Scientists reverse aging in human cells
Researchers have found a way to reverse aging in human cells under laboratory conditions.
Scientists from the University of Exeter, United Kingdom, found they could rejuvenate human cells by inserting small amounts of hydrogen sulfide into old cells referred to as “senescent cells.” They published their study through the United States National Center for Biotechnology Information, which can be accessed through this link.
Senescent cells are generally old cells in the tissues and organs of the body that have stopped functioning. The accumulation of senescent cells contribute to the body’s overall aging process, reports The Conversation.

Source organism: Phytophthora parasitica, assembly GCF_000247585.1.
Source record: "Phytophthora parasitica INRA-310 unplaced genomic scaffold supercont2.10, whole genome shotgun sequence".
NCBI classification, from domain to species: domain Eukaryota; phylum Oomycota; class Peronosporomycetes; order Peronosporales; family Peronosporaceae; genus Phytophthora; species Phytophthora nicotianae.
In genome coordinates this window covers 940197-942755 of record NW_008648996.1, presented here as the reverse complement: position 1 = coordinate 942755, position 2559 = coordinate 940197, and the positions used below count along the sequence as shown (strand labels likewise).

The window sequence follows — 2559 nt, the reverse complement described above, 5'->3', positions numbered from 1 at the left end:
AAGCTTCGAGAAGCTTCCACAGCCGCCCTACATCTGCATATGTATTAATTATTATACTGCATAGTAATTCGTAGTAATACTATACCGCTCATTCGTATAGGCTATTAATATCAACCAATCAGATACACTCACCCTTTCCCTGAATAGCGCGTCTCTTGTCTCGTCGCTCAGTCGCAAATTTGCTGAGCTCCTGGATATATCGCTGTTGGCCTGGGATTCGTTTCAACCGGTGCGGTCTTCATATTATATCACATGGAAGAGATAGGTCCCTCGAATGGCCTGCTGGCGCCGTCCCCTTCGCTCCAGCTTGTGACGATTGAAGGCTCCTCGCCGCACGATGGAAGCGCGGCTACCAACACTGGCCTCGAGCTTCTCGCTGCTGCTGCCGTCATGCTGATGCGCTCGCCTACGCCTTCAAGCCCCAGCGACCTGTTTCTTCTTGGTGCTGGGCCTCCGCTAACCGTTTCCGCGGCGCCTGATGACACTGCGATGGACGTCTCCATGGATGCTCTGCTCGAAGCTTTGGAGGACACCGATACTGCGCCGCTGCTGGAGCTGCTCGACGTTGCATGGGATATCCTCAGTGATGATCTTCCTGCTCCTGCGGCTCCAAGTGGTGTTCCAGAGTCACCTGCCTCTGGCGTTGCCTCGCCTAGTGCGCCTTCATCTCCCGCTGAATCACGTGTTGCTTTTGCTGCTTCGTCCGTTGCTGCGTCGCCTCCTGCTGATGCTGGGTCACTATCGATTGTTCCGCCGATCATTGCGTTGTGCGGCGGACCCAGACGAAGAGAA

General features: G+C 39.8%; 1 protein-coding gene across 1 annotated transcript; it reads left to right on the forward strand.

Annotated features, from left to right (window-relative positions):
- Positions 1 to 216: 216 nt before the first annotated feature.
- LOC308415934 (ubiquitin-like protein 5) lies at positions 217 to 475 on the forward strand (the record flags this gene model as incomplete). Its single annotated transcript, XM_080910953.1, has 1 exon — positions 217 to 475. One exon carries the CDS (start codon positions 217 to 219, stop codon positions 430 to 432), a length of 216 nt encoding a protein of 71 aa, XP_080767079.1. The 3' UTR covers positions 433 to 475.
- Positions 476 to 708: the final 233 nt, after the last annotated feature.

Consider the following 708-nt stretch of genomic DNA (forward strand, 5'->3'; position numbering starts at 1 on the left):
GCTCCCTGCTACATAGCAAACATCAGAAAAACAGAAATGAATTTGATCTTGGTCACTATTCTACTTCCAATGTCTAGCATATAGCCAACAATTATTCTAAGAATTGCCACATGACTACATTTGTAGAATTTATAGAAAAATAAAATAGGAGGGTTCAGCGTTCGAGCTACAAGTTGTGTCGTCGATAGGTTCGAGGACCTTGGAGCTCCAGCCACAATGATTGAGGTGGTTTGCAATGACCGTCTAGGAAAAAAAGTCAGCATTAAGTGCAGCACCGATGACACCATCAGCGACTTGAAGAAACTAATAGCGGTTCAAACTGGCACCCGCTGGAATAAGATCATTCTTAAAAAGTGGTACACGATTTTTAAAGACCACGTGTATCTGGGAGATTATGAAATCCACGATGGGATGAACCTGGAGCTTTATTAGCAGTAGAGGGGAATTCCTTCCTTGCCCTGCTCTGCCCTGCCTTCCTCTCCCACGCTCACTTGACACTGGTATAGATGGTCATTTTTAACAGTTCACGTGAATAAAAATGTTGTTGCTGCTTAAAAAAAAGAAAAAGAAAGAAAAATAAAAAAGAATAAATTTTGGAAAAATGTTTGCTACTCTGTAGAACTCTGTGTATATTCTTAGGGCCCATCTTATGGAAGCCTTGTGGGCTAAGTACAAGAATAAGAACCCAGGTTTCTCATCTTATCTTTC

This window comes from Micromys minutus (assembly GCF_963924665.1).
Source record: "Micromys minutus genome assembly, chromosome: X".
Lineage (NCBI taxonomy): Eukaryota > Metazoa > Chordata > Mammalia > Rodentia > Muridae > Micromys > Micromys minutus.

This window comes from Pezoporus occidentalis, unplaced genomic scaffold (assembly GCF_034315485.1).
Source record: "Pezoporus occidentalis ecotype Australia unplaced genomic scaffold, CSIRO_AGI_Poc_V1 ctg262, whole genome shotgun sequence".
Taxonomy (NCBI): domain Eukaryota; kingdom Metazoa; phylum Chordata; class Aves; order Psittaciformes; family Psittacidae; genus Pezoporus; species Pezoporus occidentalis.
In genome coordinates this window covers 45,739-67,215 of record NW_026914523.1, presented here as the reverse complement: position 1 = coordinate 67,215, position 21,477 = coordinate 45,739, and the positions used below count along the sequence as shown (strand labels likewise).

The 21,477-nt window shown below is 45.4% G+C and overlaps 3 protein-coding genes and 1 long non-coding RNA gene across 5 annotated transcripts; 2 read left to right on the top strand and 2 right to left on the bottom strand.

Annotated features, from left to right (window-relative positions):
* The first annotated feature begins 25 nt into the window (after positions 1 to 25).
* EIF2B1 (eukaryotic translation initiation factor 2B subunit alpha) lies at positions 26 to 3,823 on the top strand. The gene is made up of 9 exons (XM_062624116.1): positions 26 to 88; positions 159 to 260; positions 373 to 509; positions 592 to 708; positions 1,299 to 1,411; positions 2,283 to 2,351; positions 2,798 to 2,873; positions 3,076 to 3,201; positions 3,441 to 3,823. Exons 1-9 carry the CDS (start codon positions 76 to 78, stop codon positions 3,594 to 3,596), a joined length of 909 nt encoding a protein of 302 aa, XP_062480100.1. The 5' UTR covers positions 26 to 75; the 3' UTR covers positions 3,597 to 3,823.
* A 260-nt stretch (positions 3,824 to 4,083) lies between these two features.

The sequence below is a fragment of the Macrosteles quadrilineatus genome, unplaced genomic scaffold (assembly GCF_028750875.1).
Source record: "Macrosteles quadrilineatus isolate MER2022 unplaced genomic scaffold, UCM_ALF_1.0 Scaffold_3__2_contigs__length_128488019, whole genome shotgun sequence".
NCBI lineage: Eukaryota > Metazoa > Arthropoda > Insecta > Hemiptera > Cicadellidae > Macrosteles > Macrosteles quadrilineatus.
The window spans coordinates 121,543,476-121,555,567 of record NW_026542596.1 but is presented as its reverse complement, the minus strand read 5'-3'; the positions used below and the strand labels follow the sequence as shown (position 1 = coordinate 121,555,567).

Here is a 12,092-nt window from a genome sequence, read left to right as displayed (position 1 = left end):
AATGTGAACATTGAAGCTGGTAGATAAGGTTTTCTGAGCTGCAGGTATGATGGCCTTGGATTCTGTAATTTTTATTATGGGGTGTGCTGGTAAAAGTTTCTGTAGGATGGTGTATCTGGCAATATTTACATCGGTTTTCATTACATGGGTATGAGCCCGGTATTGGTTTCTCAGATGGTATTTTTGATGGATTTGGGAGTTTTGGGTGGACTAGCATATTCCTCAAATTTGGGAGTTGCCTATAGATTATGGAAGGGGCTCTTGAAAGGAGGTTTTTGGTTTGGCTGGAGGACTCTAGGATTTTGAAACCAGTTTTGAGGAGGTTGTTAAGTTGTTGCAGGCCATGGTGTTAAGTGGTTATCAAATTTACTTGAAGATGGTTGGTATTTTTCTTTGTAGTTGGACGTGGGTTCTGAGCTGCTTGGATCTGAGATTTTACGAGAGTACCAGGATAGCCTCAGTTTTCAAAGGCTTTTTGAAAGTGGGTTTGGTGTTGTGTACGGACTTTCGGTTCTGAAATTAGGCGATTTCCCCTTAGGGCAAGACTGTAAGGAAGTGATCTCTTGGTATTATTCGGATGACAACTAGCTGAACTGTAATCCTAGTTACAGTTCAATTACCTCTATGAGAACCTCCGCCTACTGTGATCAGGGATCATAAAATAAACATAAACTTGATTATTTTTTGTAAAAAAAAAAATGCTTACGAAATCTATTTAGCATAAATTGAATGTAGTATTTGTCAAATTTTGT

The process used by the researchers introduced the hydrogen sulfide molecule directly into a cell’s mitochondria, where the cell’s energy is produced.
Hydrogen sulfide molecules naturally occur in the human body, but can be deadly in excess amounts. Breathing in hydrogen sulfide in its gaseous form is highly ill-advised. People may determine the presence of this gas through its smell, which is similar to a rotten egg.
So far, animal test results have shown promise. Experiments showed improvements in age-related diseases. On the human level, the research team wants to affect multiple age-related diseases at once while also removing senescent cells in living people. Alfred Bayle /ra
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